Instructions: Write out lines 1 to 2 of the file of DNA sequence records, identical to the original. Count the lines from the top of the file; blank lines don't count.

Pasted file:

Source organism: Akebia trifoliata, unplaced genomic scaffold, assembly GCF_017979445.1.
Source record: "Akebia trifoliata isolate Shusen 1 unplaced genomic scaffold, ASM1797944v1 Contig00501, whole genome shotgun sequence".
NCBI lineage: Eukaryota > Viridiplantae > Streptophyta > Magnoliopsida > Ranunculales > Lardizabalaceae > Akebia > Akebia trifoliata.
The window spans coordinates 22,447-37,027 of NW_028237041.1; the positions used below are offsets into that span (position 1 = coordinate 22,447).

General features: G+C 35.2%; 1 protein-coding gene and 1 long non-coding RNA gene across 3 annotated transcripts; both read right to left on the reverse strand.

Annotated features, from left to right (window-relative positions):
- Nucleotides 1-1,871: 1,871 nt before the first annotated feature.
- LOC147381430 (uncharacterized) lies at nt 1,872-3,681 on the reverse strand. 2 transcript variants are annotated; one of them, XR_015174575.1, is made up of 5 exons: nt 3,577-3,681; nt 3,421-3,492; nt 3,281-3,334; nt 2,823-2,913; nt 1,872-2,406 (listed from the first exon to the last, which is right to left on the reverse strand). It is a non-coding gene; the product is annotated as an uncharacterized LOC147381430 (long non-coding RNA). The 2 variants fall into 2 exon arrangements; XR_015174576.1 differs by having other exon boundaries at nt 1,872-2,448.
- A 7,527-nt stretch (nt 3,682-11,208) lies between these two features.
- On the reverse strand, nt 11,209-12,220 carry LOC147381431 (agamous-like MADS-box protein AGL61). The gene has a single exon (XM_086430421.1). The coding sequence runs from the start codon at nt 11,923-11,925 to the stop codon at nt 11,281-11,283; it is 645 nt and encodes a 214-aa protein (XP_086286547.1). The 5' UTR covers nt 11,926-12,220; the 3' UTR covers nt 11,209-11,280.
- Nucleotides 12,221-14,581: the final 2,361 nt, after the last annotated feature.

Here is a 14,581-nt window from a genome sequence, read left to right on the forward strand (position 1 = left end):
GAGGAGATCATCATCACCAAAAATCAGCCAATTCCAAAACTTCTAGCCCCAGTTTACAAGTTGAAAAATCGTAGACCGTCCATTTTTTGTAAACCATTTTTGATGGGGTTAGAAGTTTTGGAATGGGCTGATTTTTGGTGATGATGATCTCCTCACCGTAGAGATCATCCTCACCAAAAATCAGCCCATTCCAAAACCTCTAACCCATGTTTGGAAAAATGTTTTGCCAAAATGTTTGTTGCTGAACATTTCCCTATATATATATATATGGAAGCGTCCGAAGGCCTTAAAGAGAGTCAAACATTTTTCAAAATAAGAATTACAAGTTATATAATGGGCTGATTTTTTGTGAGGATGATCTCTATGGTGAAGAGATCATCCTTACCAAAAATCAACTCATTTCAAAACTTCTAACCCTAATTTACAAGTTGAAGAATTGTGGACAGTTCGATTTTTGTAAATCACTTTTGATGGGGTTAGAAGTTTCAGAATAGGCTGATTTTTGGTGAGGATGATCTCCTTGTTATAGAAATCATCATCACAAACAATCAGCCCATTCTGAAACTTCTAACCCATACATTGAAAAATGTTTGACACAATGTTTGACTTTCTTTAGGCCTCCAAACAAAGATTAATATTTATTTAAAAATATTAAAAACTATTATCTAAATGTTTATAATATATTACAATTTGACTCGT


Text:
Source organism: Akebia trifoliata, unplaced genomic scaffold, assembly GCF_017979445.1.
Source record: "Akebia trifoliata isolate Shusen 1 unplaced genomic scaffold, ASM1797944v1 Contig00501, whole genome shotgun sequence".